Our home galaxy, the Milky Way, contains a halo that consists of a hazy fog of dust, gas, and dark matter. Scientists already believe the enormous halo to measure at least 300,000 light-years across (as a reference point, the Milky Way itself reaches 100,000 light-years across space).
Now, a new study out of Ohio State University (OSU) suggests that the extreme temperatures the researchers found in a previous OSU analysis -- up to 10 million degrees Kelvin, or about 18 million degrees Fahrenheit -- could possibly be found throughout the whole halo. Prior it was believed that only certain parts of the halo could reach the high temperature.
"We can't say for sure that it is everywhere, because we have not analyzed the entire halo," said Smita Mathur, professor of astronomy at OSU. "But we know now that the temperatures we saw in the first study definitely are not unique, and that is very exciting."
A recent April study out of the University of California, Irvine found that the Milky Way could be flinging stars into the outer halo. The movements are believed to be triggered by powerful supernova explosions. Supernovas occur when stars explode and lose most of their mass.
Using "hyper-realistic" computer simulations from the Feedback in Realistic Environments 2 project (FIRE 2), the scientists modeled the disruptions in galactic rotations that would otherwise be considered orderly.
"These highly accurate numerical simulations have shown us that it's likely the Milky Way has been launching stars in circumgalactic space in outflows triggered by supernova explosions," study author James Bullock, dean of the university's School of Physical Sciences and a professor of physics and astronomy. "It's fascinating, because when multiple big stars die, the resulting energy can expel gas from the galaxy, which in turn cools, causing new stars to be born."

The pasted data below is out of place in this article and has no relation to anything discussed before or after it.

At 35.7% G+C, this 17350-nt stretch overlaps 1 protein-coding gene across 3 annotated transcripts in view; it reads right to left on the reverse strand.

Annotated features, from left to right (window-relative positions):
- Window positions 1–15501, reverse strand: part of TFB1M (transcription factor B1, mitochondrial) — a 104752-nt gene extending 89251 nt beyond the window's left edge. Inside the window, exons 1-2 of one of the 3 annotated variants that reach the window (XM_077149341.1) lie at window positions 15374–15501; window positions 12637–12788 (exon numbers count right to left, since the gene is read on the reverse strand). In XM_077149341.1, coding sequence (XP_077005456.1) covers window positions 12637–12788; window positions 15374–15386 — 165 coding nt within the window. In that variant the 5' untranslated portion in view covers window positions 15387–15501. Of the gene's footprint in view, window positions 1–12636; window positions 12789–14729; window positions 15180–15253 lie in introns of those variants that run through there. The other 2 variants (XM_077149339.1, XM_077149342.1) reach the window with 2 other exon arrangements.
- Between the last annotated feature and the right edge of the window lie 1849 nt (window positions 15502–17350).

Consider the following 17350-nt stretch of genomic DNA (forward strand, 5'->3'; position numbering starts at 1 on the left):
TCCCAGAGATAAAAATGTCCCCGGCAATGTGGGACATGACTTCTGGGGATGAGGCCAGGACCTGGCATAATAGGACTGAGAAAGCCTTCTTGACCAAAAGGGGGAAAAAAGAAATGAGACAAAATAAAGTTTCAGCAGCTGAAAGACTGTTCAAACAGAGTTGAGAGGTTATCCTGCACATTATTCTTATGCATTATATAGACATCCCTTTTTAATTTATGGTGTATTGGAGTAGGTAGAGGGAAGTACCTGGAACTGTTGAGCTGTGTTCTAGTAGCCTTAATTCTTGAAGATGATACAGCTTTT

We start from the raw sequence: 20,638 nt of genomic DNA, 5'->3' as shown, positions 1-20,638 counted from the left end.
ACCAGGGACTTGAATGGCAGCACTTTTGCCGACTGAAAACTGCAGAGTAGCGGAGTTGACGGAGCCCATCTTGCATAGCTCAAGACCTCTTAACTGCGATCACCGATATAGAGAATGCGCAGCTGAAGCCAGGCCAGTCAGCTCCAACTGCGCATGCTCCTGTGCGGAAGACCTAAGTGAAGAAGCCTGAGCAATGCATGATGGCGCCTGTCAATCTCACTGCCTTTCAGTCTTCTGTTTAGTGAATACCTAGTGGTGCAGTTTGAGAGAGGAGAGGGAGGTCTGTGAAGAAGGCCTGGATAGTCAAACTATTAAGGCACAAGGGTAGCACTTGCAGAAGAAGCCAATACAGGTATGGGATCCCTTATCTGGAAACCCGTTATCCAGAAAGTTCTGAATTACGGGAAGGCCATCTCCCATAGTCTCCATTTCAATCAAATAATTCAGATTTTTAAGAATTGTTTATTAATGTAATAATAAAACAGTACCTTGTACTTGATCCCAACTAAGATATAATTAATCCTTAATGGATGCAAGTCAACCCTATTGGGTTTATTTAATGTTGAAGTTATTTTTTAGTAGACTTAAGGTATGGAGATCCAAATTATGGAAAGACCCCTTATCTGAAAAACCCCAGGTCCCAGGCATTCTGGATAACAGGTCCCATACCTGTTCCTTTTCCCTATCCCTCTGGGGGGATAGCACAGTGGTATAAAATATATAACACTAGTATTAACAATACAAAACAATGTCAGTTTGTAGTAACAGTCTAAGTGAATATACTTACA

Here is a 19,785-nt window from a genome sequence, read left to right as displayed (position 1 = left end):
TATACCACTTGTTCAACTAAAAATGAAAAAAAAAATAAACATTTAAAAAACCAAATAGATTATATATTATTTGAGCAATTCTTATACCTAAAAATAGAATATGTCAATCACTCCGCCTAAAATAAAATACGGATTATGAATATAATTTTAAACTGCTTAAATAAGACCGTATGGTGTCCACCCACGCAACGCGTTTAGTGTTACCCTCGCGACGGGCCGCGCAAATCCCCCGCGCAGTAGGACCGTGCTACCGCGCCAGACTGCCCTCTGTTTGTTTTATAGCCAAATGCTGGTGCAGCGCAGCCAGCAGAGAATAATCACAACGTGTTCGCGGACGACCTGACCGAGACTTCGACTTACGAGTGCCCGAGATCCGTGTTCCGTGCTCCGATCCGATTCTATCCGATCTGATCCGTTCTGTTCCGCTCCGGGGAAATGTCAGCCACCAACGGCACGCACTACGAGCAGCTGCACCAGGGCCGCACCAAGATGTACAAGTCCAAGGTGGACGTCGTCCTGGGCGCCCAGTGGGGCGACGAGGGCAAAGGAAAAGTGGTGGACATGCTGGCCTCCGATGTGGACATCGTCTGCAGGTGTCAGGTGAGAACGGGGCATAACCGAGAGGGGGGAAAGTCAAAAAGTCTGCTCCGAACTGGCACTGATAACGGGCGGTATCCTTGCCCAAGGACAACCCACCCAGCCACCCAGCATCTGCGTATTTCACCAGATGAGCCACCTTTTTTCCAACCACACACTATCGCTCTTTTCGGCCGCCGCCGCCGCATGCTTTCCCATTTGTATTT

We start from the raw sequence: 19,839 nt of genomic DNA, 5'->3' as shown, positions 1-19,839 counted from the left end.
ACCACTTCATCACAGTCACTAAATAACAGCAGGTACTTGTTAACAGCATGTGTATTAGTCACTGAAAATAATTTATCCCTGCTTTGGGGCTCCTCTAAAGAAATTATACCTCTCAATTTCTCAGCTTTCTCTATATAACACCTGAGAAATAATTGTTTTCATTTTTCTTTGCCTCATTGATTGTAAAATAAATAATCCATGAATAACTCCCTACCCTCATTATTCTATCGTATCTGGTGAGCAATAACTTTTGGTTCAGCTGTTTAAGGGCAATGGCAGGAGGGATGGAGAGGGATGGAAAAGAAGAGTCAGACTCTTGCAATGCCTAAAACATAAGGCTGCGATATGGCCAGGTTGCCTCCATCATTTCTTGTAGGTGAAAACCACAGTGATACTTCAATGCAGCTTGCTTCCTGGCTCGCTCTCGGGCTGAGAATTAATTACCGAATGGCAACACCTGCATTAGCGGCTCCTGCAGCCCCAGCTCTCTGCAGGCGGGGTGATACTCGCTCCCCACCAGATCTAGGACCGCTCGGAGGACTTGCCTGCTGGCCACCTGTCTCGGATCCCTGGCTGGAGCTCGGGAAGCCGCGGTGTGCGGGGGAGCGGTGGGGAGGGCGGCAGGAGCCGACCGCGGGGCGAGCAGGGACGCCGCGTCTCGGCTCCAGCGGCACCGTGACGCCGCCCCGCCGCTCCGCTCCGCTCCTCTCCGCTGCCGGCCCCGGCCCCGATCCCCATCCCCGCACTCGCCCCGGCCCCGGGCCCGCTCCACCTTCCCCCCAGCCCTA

The data from the Ohio State report came from an X-ray observatory telescope run by the European Space Agency. That telescope, called XMM-Newton, collects data in X-rays that would have otherwise been blocked by Earth's atmosphere.
"It showed us that the halo was much hotter than we had known, but it didn't show us whether that was the case throughout the galaxy, or if the telescope had picked up an aberration caused by an unknown force coming from the direction where the telescope was pointed," Mathur said.
Anjali Gupta, a visiting astronomy researcher at OSU, analyzed data from Suzaku, a Japanese X-ray satellite telescope, which collected spectrum data from the Milky Way's halo in four different directions. That analysis confirmed their earlier findings -- that the halo is much hotter than had previously been known.
However, it still remains to be seen if the same conditions exist for halos surrounding those galaxies far, far, away.
The new findings were presented at the annual meeting of the American Astronomical Society, held online this week because of the COVID-19 pandemic.